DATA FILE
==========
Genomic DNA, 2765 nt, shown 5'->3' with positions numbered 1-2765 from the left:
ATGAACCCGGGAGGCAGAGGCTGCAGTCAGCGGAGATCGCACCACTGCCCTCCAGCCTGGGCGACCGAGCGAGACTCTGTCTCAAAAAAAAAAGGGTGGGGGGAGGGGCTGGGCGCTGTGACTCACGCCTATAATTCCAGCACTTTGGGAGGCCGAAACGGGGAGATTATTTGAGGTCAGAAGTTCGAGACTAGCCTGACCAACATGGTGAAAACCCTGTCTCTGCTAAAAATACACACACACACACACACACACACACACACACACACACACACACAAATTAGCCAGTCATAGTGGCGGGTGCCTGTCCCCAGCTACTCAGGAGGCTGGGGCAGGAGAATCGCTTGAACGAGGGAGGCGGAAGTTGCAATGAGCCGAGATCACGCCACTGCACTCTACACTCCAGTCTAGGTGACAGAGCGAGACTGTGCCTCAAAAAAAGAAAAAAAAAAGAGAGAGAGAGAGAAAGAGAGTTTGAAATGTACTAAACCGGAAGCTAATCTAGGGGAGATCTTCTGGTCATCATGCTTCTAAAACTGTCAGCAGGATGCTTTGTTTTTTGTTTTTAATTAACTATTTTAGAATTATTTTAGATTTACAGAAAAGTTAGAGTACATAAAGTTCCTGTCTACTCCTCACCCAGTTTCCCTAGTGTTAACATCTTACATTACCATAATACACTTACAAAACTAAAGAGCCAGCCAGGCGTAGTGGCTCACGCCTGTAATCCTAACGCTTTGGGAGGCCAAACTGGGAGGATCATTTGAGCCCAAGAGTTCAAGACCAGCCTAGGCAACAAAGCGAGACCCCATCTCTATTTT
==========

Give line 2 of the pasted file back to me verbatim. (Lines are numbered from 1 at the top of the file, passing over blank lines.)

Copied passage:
ATGAACCCGGGAGGCAGAGGCTGCAGTCAGCGGAGATCGCACCACTGCCCTCCAGCCTGGGCGACCGAGCGAGACTCTGTCTCAAAAAAAAAAGGGTGGGGGGAGGGGCTGGGCGCTGTGACTCACGCCTATAATTCCAGCACTTTGGGAGGCCGAAACGGGGAGATTATTTGAGGTCAGAAGTTCGAGACTAGCCTGACCAACATGGTGAAAACCCTGTCTCTGCTAAAAATACACACACACACACACACACACACACACACACACACACACACACAAATTAGCCAGTCATAGTGGCGGGTGCCTGTCCCCAGCTACTCAGGAGGCTGGGGCAGGAGAATCGCTTGAACGAGGGAGGCGGAAGTTGCAATGAGCCGAGATCACGCCACTGCACTCTACACTCCAGTCTAGGTGACAGAGCGAGACTGTGCCTCAAAAAAAGAAAAAAAAAAGAGAGAGAGAGAGAAAGAGAGTTTGAAATGTACTAAACCGGAAGCTAATCTAGGGGAGATCTTCTGGTCATCATGCTTCTAAAACTGTCAGCAGGATGCTTTGTTTTTTGTTTTTAATTAACTATTTTAGAATTATTTTAGATTTACAGAAAAGTTAGAGTACATAAAGTTCCTGTCTACTCCTCACCCAGTTTCCCTAGTGTTAACATCTTACATTACCATAATACACTTACAAAACTAAAGAGCCAGCCAGGCGTAGTGGCTCACGCCTGTAATCCTAACGCTTTGGGAGGCCAAACTGGGAGGATCATTTGAGCCCAAGAGTTCAAGACCAGCCTAGGCAACAAAGCGAGACCCCATCTCTATTTT